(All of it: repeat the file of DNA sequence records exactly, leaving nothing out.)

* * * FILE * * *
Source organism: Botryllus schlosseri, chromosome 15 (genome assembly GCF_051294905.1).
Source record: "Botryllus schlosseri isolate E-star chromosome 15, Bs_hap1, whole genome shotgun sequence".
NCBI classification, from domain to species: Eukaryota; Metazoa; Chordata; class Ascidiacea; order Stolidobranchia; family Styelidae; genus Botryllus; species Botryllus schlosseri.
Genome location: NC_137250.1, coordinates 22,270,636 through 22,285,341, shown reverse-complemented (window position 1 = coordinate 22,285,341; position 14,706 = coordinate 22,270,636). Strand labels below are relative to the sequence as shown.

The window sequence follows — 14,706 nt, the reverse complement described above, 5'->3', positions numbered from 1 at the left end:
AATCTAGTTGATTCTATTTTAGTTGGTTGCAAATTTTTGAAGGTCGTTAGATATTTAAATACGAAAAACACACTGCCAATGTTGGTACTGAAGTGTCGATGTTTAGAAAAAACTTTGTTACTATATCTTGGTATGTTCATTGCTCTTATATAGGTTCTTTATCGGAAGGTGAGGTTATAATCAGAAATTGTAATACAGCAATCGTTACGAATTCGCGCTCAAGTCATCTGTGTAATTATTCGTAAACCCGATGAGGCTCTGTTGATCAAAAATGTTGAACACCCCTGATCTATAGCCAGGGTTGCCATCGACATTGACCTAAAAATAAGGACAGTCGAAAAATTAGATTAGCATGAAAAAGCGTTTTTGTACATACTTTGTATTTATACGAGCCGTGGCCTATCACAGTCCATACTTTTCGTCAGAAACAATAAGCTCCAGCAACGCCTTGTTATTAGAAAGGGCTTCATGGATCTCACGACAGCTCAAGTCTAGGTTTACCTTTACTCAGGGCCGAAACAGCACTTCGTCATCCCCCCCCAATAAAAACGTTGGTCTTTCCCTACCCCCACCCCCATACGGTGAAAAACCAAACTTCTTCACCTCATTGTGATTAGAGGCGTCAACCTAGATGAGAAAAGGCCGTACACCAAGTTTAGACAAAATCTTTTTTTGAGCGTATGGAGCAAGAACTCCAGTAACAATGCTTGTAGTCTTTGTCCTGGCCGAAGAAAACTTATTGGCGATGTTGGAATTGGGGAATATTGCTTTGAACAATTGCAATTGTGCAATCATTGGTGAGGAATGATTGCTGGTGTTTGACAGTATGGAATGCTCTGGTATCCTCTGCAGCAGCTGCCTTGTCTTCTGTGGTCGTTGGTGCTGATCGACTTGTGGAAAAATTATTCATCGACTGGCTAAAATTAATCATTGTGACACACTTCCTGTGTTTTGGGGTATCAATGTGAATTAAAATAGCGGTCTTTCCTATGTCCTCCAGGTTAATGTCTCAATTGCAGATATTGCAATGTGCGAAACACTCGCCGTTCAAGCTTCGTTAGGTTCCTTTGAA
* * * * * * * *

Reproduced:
Source organism: Botryllus schlosseri, chromosome 15 (genome assembly GCF_051294905.1).
Source record: "Botryllus schlosseri isolate E-star chromosome 15, Bs_hap1, whole genome shotgun sequence".
NCBI classification, from domain to species: Eukaryota; Metazoa; Chordata; class Ascidiacea; order Stolidobranchia; family Styelidae; genus Botryllus; species Botryllus schlosseri.
Genome location: NC_137250.1, coordinates 22,270,636 through 22,285,341, shown reverse-complemented (window position 1 = coordinate 22,285,341; position 14,706 = coordinate 22,270,636). Strand labels below are relative to the sequence as shown.

The window sequence follows — 14,706 nt, the reverse complement described above, 5'->3', positions numbered from 1 at the left end:
AATCTAGTTGATTCTATTTTAGTTGGTTGCAAATTTTTGAAGGTCGTTAGATATTTAAATACGAAAAACACACTGCCAATGTTGGTACTGAAGTGTCGATGTTTAGAAAAAACTTTGTTACTATATCTTGGTATGTTCATTGCTCTTATATAGGTTCTTTATCGGAAGGTGAGGTTATAATCAGAAATTGTAATACAGCAATCGTTACGAATTCGCGCTCAAGTCATCTGTGTAATTATTCGTAAACCCGATGAGGCTCTGTTGATCAAAAATGTTGAACACCCCTGATCTATAGCCAGGGTTGCCATCGACATTGACCTAAAAATAAGGACAGTCGAAAAATTAGATTAGCATGAAAAAGCGTTTTTGTACATACTTTGTATTTATACGAGCCGTGGCCTATCACAGTCCATACTTTTCGTCAGAAACAATAAGCTCCAGCAACGCCTTGTTATTAGAAAGGGCTTCATGGATCTCACGACAGCTCAAGTCTAGGTTTACCTTTACTCAGGGCCGAAACAGCACTTCGTCATCCCCCCCCAATAAAAACGTTGGTCTTTCCCTACCCCCACCCCCATACGGTGAAAAACCAAACTTCTTCACCTCATTGTGATTAGAGGCGTCAACCTAGATGAGAAAAGGCCGTACACCAAGTTTAGACAAAATCTTTTTTTGAGCGTATGGAGCAAGAACTCCAGTAACAATGCTTGTAGTCTTTGTCCTGGCCGAAGAAAACTTATTGGCGATGTTGGAATTGGGGAATATTGCTTTGAACAATTGCAATTGTGCAATCATTGGTGAGGAATGATTGCTGGTGTTTGACAGTATGGAATGCTCTGGTATCCTCTGCAGCAGCTGCCTTGTCTTCTGTGGTCGTTGGTGCTGATCGACTTGTGGAAAAATTATTCATCGACTGGCTAAAATTAATCATTGTGACACACTTCCTGTGTTTTGGGGTATCAATGTGAATTAAAATAGCGGTCTTTCCTATGTCCTCCAGGTTAATGTCTCAATTGCAGATATTGCAATGTGCGAAACACTCGCCGTTCAAGCTTCGTTAGGTTCCTTTGAA